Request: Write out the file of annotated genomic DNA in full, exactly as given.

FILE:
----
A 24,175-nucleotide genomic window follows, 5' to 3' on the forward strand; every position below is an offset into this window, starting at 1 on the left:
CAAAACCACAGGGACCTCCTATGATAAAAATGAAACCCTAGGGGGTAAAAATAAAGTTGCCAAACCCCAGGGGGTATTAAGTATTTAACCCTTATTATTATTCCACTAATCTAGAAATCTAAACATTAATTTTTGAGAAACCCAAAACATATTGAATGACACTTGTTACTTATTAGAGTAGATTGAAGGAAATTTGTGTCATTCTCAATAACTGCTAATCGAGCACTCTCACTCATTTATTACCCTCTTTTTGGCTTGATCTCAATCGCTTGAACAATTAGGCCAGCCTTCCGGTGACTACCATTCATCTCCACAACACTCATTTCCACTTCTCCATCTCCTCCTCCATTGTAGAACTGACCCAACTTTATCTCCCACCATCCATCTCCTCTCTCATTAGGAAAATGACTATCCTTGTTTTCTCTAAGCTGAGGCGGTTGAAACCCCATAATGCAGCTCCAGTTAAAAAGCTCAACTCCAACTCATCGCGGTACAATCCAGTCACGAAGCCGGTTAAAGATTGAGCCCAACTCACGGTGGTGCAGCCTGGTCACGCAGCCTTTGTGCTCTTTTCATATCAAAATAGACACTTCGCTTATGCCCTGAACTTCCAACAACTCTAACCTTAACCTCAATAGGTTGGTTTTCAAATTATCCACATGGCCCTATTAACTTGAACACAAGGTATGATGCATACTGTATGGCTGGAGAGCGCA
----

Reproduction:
A 24,175-nucleotide genomic window follows, 5' to 3' on the forward strand; every position below is an offset into this window, starting at 1 on the left:
CAAAACCACAGGGACCTCCTATGATAAAAATGAAACCCTAGGGGGTAAAAATAAAGTTGCCAAACCCCAGGGGGTATTAAGTATTTAACCCTTATTATTATTCCACTAATCTAGAAATCTAAACATTAATTTTTGAGAAACCCAAAACATATTGAATGACACTTGTTACTTATTAGAGTAGATTGAAGGAAATTTGTGTCATTCTCAATAACTGCTAATCGAGCACTCTCACTCATTTATTACCCTCTTTTTGGCTTGATCTCAATCGCTTGAACAATTAGGCCAGCCTTCCGGTGACTACCATTCATCTCCACAACACTCATTTCCACTTCTCCATCTCCTCCTCCATTGTAGAACTGACCCAACTTTATCTCCCACCATCCATCTCCTCTCTCATTAGGAAAATGACTATCCTTGTTTTCTCTAAGCTGAGGCGGTTGAAACCCCATAATGCAGCTCCAGTTAAAAAGCTCAACTCCAACTCATCGCGGTACAATCCAGTCACGAAGCCGGTTAAAGATTGAGCCCAACTCACGGTGGTGCAGCCTGGTCACGCAGCCTTTGTGCTCTTTTCATATCAAAATAGACACTTCGCTTATGCCCTGAACTTCCAACAACTCTAACCTTAACCTCAATAGGTTGGTTTTCAAATTATCCACATGGCCCTATTAACTTGAACACAAGGTATGATGCATACTGTATGGCTGGAGAGCGCA